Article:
Sometimes thunderstorms can produce a significant amount of lightning and thunder. With any rainstorm, lightning can be a safety hazard.

Here's a look at at a storm shown on our Max Doppler Radar. You can see the storm rises up to 40,000 feet in height. Once the storm reaches 25,000 feet there is a good chance for lightning. At this level the particles moving in the clouds become positive or negatively charged as they collide. Heavier particles carry a negative charge towards the ground while lighter particles remain at the top of cloud. When the differences in charges become too great there is a rapid release of electricity which we know to be lightning!

Lightning can occur within a cloud or between the cloud and the ground. Lightning within a cloud appears as a large flash across the sky whereas cloud-to-ground lightning typically appears as a long streak of light stretching from a cloud to the ground.

Lightning is not the leading cause of weather-related deaths in the US, but many people each year are injured because of lightning strikes. Above is a breakdown of how lightning stacks up to other weather-related fatalities.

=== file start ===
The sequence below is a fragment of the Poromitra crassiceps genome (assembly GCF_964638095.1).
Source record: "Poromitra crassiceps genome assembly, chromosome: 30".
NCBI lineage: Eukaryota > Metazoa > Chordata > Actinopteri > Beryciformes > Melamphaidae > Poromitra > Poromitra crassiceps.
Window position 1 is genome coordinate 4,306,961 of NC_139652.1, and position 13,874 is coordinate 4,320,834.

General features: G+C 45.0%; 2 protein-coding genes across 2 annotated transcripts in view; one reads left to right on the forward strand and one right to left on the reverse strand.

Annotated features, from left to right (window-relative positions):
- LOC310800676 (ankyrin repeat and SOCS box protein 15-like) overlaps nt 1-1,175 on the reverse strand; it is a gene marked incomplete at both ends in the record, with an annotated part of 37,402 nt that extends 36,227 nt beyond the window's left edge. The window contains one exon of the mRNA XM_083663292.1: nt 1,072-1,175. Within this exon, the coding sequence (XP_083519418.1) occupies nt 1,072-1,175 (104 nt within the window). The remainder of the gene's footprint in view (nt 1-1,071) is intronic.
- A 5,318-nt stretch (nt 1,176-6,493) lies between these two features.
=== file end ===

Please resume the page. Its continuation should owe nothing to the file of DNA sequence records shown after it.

Kentucky Lightning Stats (U.S. survey 1957-2007)

- Ranked 20th in lightning deaths

- 24th in lightning injuries

- 19th in related lightning damage

The best way to stay safe during lightning is to move indoors if you are outside. If you cannot get indoors, avoid standing near tall metal structures and under trees. Avoid standing in the middle of an open field. Stay away from wet items. They will not attract the lightning, but anything wet is an excellent conductor of electricity.

For more information here are some links from the National Weather Service below:

Lightning Safety Brochure

Lightning Myths & Facts

Five Ways Lightning Can Strike People

Lightning Safety When Working Outdoors

Lightning Safety Indoors

Lightning FAQs